A number of news outlets have reported a peculiar quirk that arose during Friday’s Champions League draw. Apparently, the sport’s European governing body, UEFA, ran a trial run the day before the main event, and the schedule chosen during this event was identical to that of the actual draw on Friday.

Given this strange coincidence, a number of people have been expressing the various odds of this occurrence. For example, the author of this newspaper article claimed that ‘bookies’ calculated the odds at 5,000 to 1. In other words, the probability of this event was 0.0002.

The same article also says that the probability of this event (two random draws being identical) occurring is not as low as one might think. However, this article does not give the probability or odds of this event occurring. The oblivious reason for this is that such a calculation is difficult. Since teams from the same domestic league and teams from the same country cannot play each other, such a calculation involves using conditional probabilities over a variety of scenarios.

Despite my training in Mathematics and interest in quantitative pursuits, I have always struggled to calculate the probability of multiple conditional events. Given that there are many different ways in which two identical draws can be made, such a calculation is, unfortunately, beyond my admittedly limited ability.

Thankfully, there’s a cheats way to getting a rough answer: use Monte Carlo simulation. The code below shows how to write up a function in R that performs synthetic draws for the Champions League given the aforementioned conditions. With this function, I performed two draws 200,000 times, and calculated that the probability of the identical draws is: 0.00011, so the odds are around: 1 in 9,090. This probability is subject to some sampling error, however getting a more accurate measure via simulation would require more computing power like that enabled by Rcpp (which I really need to learn). Nevertheless, the answer is clearly lower than that proposed either by the ‘bookies’ or the newspaper article’s author.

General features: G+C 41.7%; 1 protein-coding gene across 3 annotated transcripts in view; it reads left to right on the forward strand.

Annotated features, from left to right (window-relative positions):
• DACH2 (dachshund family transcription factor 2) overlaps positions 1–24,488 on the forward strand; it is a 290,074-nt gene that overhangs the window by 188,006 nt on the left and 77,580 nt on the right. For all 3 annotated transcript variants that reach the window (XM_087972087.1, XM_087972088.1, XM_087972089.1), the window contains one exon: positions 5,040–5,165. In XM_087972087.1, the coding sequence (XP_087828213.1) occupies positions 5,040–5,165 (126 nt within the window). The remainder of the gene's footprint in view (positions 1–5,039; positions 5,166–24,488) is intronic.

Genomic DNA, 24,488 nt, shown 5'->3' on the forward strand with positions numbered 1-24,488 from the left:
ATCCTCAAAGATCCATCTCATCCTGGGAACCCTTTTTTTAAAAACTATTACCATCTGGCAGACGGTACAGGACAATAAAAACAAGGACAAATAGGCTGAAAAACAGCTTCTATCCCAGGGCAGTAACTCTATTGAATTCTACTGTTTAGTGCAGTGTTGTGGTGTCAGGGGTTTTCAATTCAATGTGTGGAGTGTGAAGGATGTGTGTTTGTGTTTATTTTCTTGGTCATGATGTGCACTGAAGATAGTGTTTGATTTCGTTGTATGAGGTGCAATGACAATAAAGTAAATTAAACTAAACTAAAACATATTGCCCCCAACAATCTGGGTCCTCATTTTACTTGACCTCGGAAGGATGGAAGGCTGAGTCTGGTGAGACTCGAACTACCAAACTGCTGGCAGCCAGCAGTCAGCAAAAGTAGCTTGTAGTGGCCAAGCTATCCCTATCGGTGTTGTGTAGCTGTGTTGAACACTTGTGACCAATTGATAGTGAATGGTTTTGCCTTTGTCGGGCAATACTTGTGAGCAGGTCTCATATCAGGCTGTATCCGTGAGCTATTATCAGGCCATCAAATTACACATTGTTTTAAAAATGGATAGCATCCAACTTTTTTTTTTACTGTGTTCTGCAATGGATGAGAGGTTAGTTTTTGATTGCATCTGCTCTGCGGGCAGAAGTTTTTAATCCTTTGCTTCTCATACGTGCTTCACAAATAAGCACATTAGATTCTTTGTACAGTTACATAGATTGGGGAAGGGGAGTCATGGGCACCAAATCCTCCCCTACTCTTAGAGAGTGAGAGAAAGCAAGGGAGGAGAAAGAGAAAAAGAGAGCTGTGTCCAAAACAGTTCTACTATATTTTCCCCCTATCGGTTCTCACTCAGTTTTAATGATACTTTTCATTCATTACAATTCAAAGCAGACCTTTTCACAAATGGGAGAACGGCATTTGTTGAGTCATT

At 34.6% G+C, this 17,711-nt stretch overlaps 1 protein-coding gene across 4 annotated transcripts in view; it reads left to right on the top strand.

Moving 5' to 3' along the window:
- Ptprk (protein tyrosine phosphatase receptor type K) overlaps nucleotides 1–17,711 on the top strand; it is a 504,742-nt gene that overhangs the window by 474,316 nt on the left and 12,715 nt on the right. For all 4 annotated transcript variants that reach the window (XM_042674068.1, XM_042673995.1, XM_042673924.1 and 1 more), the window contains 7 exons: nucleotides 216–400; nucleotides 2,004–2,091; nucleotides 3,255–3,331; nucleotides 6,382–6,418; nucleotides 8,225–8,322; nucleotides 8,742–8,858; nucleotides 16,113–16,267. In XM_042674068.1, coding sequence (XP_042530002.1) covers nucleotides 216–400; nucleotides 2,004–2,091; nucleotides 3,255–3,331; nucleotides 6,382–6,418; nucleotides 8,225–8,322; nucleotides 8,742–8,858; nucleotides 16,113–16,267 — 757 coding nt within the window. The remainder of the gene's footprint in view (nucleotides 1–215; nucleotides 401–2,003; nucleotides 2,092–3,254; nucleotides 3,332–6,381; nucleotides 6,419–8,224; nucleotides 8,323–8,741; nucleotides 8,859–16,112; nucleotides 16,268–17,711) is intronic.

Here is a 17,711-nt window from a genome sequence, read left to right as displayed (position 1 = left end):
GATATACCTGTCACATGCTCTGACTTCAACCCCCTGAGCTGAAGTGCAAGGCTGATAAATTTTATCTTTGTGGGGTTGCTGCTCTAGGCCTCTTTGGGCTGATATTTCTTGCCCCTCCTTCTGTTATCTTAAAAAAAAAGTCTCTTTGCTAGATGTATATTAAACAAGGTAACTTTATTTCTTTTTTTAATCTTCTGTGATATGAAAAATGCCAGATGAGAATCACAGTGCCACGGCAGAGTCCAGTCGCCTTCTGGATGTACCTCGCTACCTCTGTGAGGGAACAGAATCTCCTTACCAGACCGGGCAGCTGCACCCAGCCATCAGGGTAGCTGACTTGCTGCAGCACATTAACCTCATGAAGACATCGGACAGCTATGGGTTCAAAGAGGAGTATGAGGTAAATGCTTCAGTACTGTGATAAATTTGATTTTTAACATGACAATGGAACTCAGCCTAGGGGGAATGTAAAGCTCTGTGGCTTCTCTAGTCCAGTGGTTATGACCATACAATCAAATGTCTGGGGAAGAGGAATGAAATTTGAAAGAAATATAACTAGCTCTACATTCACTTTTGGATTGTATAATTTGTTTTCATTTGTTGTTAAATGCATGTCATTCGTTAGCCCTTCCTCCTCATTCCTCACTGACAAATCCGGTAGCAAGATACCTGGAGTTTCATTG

# cl draw rm(list=ls()) setwd("C:/Users/Alan/Desktop") dat <- read.csv("cldraw.csv") #============================= > dat team iso pos group 1 Galatasaray TUR RU H 2 Schalke GER WI B 3 Celtic SCO RU G 4 Juventus ITA WI E 5 Arsenal ENG RU B 6 Bayern GER WI F 7 Shakhtar Donetsk UKR RU E 8 Dortmund GER WI D 9 Milan ITA RU C 10 Barcelona ESP WI G 11 Real Madrid ESP RU D 12 Man. United ENG WI H 13 Valencia ESP RU F 14 PSG FRA WI A 15 Porto POR RU A 16 Malaga ESP WI C #============================= draw <- function(x){ fixtures <- matrix(NA,nrow=8,ncol=2) p <- 0 while(p==0){ for(j in 1:8){ k <- 0 n <- 0 while(k==0){ n <- n + 1 if(n>50){break} aa <- x[x[,"pos"]=="RU",] t1 <- aa[sample(1:dim(aa)[1],1),] bb <- x[x[,"pos"]=="WI",] t2 <- bb[sample(1:dim(bb)[1],1),] k <- ifelse(t1[,"iso"]!=t2[,"iso"] & t1[,"group"]!=t2[,"group"],1,0) } fixtures[j,1] <- as.character(t1[,"team"]) fixtures[j,2] <- as.character(t2[,"team"]) x <- x[!(x[,"team"] %in% c(as.character(t1[,"team"]), as.character(t2[,"team"]))),] } if(n>50){p <- 0} p <- ifelse(sum(as.numeric(is.na(fixtures)))==0,1,0) } return(fixtures) } drawtwo <- function(x){ f1 <- as.vector(unlist(x)) joinup <- data.frame(team=f1[1:16], iso=f1[17:32], pos=f1[33:48], group=f1[49:64]) check1 <- data.frame(draw(joinup)) check2 <- data.frame(draw(joinup)) rightdraw <- ifelse(sum(na.omit(check1[order(check1),2])== na.omit(check2[order(check2),2]))==8, 1, 0) return(rightdraw) } drawtwo(dat) dat2 <- rbind(as.vector(unlist(dat)), as.vector(unlist(dat))) dat3 <- dat2[rep(1,1000),] vals <- 0 for(i in 1:200){ yy <- apply(dat3, 1, drawtwo) vals <- sum(yy) + vals } #============================= # Probability > vals/200000 [1] 0.00011 # Odds > 1/(vals/200000)-1 [1] 9089.909 #=============================